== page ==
Back to School Heart Rate Checkup

**This is a guest post written by NC State undergraduate, Jakini Kauba. Jakini has been collaborating with Dr. Clint Penick on the Beats project, digging through over a century of scientific literature to find the heart beats of all of the studied vertebrates on the planet and their lifespans and she needs your help!**  

With the stress of starting new classes and buying new binders, pens, pencils, and notebook paper, our heart rates can increase this time of the year. Rumor has it, that this strain on our hearts can lessen our lifespan [1], or at least

By | September 2nd, 2015|Hearts, Participate, Projects|0 Comments

The Value of Art to Science—A story of rotting bodies, belly buttons and the music of symbiosis

In The Man Who Touched His Own Heart I tell the story of the artist Leonardo da Vinci’s discoveries inside bodies. Among the most astonishing of his efforts came late one afternoon in 1508 when…

“[D]a Vinci was at the Santa Maria Nuova Hospital in Florence, a church hospital. He was not a doctor, but he already knew more about the human body than almost anyone else who had ever lived. He was talking with a very old man, a centenarian. The man, who is known to history simply as il vecchio, the old one, was kind and garrulous. He had lived […]

By | June 4th, 2015|Belly Button Biodiversity, Books, Hearts, Science Art, Video|4 Comments

Chimps and Humans are Less Similar than We Thought

Mary Claire King, as much as any individual scholar, has changed how we think about what it means to be human. She did so using genetics as a lens through which to see what was otherwise invisible. In her hands this lens offered many insights. It was King who first identified a key gene in breast cancer. It was King who helped to identity the missing dead in Argentina in the 1980s. It would also be King who, in 1975, first compare the genetic similarity of humans and chimpanzees. It was known chimpanzees and humans were similar, kin, but just how similar? One could […]

By | April 8th, 2015|Books, Hearts|3 Comments

The Single Best Predictor of How Many Heartbeats You Will Experience

The single easiest way to increase the number of heartbeats you can expect to experience in your life is to move. Geography is a far better predictor, even within the United States, of your longevity than is any other variable.

Much of modern of medicine is focused on getting those of us in developed countries a few more heartbeats (several magazines have recently run articles about the possibility of living to two hundred). But, the truth is that far more beats can be gained for humanity—more moments of joy, difficulty, or pleasure, moments of anything—by making health care and public health more equitable […]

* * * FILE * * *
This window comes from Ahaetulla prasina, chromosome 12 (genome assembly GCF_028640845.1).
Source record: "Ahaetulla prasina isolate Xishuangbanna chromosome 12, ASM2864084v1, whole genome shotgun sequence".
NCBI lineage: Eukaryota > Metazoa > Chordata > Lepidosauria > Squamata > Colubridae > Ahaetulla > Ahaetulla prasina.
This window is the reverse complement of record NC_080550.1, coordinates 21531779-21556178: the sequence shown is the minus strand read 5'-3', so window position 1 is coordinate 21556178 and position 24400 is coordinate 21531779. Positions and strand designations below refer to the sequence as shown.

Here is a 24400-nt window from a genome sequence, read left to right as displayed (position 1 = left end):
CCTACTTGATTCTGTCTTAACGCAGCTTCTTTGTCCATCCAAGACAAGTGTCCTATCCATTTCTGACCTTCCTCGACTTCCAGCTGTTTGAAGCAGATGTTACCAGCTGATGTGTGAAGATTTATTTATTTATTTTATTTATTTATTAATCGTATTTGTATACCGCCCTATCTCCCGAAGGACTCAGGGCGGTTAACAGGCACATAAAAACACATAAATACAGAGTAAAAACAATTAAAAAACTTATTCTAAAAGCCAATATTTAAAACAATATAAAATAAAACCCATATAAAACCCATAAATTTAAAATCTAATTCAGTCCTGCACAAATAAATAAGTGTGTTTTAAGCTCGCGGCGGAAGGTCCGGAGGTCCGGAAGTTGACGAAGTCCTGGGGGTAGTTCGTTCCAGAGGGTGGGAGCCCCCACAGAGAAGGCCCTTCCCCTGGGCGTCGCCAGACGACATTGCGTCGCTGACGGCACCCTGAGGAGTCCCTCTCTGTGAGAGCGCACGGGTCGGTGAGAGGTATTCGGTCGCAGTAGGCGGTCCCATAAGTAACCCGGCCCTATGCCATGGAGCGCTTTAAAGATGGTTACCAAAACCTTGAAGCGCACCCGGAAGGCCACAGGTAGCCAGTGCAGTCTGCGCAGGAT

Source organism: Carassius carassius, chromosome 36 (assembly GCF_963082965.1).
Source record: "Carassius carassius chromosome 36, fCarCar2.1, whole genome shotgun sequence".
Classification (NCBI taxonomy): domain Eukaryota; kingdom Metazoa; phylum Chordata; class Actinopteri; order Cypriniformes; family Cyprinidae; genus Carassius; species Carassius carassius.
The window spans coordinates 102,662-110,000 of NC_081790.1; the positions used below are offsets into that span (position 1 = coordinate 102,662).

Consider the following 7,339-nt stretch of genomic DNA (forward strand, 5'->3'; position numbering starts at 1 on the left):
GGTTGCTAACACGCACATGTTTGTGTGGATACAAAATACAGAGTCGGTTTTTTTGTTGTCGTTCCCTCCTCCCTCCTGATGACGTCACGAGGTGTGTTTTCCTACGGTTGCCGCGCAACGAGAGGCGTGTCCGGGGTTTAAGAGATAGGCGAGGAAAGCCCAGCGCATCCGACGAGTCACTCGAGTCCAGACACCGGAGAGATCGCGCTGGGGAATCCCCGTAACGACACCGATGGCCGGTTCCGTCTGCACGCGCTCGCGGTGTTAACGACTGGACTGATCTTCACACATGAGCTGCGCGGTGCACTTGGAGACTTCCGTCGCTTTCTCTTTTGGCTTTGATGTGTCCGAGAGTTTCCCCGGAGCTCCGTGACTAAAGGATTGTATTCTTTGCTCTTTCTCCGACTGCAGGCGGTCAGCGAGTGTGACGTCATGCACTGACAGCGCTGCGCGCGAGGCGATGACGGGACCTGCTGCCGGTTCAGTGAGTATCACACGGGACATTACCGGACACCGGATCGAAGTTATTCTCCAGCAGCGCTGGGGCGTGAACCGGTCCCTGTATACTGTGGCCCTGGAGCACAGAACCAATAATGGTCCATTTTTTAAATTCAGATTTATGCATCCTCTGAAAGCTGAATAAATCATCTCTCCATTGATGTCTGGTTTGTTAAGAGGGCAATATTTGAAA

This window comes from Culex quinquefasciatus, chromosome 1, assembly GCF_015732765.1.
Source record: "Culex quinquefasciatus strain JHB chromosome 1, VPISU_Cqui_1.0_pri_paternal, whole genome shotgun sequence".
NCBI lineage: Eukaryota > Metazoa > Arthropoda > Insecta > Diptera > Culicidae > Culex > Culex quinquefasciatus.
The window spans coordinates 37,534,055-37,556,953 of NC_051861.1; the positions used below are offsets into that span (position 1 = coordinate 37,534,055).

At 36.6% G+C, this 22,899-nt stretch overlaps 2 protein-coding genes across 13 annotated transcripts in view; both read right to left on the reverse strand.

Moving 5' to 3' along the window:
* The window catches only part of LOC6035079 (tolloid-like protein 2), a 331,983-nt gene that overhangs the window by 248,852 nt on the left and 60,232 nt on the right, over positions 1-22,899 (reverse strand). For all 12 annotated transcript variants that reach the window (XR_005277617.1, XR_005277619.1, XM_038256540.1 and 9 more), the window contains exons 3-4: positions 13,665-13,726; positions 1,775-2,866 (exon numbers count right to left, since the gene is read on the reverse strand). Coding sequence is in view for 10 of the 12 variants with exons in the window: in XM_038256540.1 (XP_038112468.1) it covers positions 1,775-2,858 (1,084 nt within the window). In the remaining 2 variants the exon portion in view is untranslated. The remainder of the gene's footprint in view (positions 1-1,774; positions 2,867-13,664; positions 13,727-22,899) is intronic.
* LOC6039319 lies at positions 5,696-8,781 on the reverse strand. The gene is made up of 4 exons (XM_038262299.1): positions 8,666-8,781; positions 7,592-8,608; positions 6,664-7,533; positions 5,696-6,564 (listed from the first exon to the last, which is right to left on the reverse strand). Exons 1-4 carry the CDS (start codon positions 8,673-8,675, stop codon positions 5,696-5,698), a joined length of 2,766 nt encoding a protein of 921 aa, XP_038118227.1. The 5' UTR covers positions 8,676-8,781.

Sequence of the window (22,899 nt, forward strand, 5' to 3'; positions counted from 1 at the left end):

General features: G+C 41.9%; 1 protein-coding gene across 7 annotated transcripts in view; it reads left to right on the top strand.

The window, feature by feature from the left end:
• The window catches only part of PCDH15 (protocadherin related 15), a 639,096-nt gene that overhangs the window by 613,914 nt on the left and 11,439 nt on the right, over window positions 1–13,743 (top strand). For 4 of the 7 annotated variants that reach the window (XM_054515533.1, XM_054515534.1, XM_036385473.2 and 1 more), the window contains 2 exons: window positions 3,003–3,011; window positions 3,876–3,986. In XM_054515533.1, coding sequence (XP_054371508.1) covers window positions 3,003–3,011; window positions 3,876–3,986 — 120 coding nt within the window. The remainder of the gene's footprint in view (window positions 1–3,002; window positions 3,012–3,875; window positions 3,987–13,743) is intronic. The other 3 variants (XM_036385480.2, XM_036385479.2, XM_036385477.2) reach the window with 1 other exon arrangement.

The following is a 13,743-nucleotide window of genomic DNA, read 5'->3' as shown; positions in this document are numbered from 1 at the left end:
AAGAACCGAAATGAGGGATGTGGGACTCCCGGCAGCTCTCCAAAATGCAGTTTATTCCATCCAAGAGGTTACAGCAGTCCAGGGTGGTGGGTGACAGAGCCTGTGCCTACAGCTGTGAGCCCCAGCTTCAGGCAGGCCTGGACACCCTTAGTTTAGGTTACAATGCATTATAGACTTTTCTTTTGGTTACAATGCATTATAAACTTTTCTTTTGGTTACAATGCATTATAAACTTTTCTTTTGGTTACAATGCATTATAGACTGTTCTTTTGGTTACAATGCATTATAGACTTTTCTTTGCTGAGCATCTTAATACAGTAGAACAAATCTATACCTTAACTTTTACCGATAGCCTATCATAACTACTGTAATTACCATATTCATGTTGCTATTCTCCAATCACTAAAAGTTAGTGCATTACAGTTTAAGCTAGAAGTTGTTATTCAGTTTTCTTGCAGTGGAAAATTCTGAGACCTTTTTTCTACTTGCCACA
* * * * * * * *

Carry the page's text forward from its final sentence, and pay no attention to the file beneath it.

By | March 30th, 2015|Hearts|0 Comments

Life at the Margins

Some discoveries and innovations come from big labs funded incredibly well by governments in affluent countries. They come from those in the mainstream, freighters plowing ahead, forward, straight, with ever better technologies and ever, larger groups of young minds. I tend to write about the other discoveries, the insights and revelations made by the folks at the edge of this mainstream, those in the oxbows and edge riffles.

Even in the era of “big science,” discovery still depends on folks at the margin, folks far enough on the outside to see what others are missing. Often these individuals do not have […]

By | February 19th, 2015|Books, Feature, Hearts, Stories of Your Wild Life|0 Comments

The Beat Goes On

Princess Ahmose Meryet Amun — daughter of an Egyptian pharaoh — died with a heavy heart in 1540 BC.  It was not until 2008, some 3500 years later, that scientists discovered it was clogged arteries, or atherosclerosis, that ultimately contributed to her death.

Click on the timeline above to learn about this and other great moments in heart history and medicine. As you’ll see, our understanding of the heart happened in fits and starts through history, rather than a continuous series of progress. Learn more in Rob Dunn’s latest book, The Man Who Touched His Own Heart.

 

By | February 3rd, 2015|Hearts|0 Comments

The Pump of Youth

What is the secret to a long life? The heartbeat of some animals may hold a clue.

Studies have concluded that mammals get about a billion heartbeats per lifetime. They can use them at a rate of a thousand per minute, like the shrew, or space them out into slow, ponderous beats, over many years, as is the case for the grey whale. But there are notable exceptions. Some species get more than their fair billion beats. The extent to which these species live beyond a billion beats must depend, in part, upon unique features of their biology. Whatever these features […]

By | February 2nd, 2015|Books, Hearts, Participate, Projects|0 Comments